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Biology 2261
Dr. Jerald D. Hendrix
Detailed Course Outline and Textbook Selections
Note: Textbook selections are from Microbiology: An Introduction, 6th ed.,
by Tortora, Funke, and Case (designated TFC in the outline). These
selections provide an excellent supplement to the material covered
in class (especially pictures and diagrams). In addition, students
are encouraged to use the table of contents and the index to crossreference the material. Please note that material may be covered
in class that is not in the textbook, or the text may go into more
detail than the lecture. On exams, students are responsible for
the material covered in lectures.
I.
Historical Introduction to Microbiology TFC, Chapter 1
A.
The Discovery and Significance of Microorganisms
1.
2.
3.
4.
5.
B.
Vaccines and Antimicrobial Therapy
1.
2.
C.
D.
II.
Discovery of Microorganisms
Spontaneous Generation vs Biogenesis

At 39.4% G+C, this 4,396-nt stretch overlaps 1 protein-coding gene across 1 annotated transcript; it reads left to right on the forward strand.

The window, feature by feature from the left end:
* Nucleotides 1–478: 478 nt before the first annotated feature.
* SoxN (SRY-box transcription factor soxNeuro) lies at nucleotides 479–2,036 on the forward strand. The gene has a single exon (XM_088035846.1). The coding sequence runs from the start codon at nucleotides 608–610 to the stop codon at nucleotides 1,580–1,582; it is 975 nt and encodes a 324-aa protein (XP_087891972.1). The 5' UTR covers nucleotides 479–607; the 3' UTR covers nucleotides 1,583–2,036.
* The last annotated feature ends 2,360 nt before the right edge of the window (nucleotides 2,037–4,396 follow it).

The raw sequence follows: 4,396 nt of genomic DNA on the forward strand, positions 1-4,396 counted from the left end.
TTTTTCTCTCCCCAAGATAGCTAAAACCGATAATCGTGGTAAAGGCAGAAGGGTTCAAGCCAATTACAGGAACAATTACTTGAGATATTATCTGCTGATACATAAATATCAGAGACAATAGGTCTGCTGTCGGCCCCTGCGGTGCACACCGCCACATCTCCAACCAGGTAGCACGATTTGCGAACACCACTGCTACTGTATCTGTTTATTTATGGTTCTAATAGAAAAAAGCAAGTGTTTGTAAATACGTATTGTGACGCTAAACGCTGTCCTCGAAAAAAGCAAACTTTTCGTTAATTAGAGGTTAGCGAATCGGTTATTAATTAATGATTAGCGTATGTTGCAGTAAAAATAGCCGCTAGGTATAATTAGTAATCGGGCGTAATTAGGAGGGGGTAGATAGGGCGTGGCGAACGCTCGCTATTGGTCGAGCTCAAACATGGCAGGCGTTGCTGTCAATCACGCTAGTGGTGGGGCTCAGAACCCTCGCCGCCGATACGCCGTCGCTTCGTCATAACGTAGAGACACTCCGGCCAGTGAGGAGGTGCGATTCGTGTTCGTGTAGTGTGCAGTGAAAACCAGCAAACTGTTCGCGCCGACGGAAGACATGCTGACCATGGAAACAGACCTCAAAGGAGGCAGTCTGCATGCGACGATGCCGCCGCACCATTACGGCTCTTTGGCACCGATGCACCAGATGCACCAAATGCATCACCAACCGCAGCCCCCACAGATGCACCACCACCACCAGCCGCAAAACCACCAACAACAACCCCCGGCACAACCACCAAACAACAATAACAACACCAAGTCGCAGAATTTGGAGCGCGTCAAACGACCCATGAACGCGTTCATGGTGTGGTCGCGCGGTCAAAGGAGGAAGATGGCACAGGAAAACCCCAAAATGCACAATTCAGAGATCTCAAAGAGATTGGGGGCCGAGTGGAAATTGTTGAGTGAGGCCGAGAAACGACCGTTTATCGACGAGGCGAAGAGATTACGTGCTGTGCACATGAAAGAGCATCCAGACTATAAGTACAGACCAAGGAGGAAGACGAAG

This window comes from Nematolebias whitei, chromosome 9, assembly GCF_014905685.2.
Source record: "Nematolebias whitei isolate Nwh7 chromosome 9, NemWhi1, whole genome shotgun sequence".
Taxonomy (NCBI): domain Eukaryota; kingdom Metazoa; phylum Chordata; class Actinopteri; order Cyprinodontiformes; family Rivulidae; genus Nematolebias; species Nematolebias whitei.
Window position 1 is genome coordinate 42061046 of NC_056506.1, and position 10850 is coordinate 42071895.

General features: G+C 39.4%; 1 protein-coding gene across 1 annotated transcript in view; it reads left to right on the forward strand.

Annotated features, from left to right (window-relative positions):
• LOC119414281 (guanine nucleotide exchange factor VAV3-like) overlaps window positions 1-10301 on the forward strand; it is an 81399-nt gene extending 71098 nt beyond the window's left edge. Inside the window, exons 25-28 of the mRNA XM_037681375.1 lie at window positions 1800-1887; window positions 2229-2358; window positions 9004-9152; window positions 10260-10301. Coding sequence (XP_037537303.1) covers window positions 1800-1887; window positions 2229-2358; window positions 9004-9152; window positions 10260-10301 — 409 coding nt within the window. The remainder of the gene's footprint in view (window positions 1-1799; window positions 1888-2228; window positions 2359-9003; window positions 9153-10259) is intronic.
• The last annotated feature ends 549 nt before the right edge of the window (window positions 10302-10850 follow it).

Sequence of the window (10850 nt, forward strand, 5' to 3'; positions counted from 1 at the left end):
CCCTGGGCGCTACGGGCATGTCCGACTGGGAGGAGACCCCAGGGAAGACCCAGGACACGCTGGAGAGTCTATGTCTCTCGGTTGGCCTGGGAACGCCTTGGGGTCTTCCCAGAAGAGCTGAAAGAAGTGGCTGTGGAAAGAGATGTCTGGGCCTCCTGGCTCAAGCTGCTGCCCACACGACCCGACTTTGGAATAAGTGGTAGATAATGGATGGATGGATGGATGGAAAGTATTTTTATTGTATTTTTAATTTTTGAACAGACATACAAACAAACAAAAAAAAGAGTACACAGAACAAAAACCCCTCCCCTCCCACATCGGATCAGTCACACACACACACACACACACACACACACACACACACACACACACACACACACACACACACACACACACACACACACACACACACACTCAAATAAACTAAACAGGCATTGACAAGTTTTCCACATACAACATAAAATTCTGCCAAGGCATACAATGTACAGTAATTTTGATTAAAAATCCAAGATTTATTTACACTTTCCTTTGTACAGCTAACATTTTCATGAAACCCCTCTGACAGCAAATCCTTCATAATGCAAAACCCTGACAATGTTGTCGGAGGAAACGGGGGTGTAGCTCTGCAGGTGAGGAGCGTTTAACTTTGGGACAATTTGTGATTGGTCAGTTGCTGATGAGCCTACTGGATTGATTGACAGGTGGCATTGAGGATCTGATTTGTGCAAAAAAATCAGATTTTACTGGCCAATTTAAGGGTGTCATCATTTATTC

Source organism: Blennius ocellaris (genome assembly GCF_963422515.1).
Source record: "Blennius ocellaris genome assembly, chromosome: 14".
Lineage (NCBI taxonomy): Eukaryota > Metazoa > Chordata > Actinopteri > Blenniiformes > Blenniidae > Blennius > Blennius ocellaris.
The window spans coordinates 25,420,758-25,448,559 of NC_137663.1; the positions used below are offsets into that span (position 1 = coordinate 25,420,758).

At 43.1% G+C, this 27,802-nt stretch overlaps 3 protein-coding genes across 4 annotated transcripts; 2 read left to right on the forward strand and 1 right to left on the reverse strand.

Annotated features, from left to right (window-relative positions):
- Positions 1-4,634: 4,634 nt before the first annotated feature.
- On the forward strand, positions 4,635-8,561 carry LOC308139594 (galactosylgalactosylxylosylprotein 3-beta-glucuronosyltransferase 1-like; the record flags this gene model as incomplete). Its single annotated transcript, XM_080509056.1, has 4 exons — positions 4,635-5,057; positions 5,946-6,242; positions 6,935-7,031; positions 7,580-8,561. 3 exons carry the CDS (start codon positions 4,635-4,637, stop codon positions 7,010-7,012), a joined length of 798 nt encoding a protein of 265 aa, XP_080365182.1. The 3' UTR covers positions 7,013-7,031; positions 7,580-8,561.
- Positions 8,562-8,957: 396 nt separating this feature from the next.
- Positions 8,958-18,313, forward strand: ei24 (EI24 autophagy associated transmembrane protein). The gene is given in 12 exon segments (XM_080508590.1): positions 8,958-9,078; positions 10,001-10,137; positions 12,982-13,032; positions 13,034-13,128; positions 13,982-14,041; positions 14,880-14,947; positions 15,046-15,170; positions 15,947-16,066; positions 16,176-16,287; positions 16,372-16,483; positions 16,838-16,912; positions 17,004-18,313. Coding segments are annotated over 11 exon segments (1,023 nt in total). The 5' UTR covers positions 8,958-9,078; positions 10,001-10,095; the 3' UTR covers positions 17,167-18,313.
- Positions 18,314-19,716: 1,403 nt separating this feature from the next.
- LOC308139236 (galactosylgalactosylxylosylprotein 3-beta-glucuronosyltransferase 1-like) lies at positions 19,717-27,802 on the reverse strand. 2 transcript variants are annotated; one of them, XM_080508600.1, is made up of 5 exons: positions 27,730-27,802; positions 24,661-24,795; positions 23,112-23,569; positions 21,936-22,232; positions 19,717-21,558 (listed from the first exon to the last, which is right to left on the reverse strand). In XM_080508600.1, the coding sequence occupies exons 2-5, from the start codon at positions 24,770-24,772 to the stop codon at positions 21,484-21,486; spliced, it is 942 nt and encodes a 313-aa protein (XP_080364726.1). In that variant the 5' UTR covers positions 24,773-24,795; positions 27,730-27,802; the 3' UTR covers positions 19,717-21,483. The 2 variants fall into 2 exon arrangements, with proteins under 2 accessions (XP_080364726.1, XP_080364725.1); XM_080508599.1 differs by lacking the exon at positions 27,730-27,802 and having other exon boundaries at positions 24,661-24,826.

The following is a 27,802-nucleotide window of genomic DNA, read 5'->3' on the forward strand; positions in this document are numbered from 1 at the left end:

Microbes and Disease
Pure Culture Technique
Microbes and the Environment
Vaccines
Antimicrobial Therapy
Microbes and Industry
Emergent Diseases and the Post-Antibiotic Era
Classification of Microorganisms TFC, Chapters 1, 10 (pp 268278), 13 (pp 360-363; 373-382)
A.
Principles of Classification and Nomenclature
1.
2.
3.
4.
5.
B.
Taxonomy
Phylogenetic vs. Phenetic Classification Systems
Definition of “species” in microbiology
“Species” vs. “Strain”
Nomenclature
Eukaryotic Organisms
1.
2.
C.
Prokaryotic Organisms
1.
2.
D.
Prokaryotic Cells
Prokaryotic Kingdoms
Viruses
1.
2.
III.
Eukaryotic Cells
Eukaryotic Kingdoms
Structure of a “Virus Particle”
Viral Replication
Infection and Disease TFC, Chapters 14 & 15
A.
Definitions
1.
2.
3.
4.
5.
6.
7.
8.
9.
10.
11.
12.
13.
14.
15.
B.
The Normal Flora of Humans
1.
2.
3.
4.
C.
Disease and Infectious Disease
Pathogenicity and Virulence
Acute Infection vs Chronic Infection
Primary Infection vs Secondary Infection
Localized Infection vs Systemic Infection
Clinical Infection vs Subclinical Infection
Opportunistic Infection
The suffix “-emia”
The suffix “-itis”
Epidemiology
Communicable, contagious, and noncommunicable
Endemic, epidemic, and pandemic
Reservoir of infection, carrier, fomites, and animal vectors
Direct Mechanisms of Disease Transmission
Indirect Mechanisms of Disease Transmission
Types of Symbiosis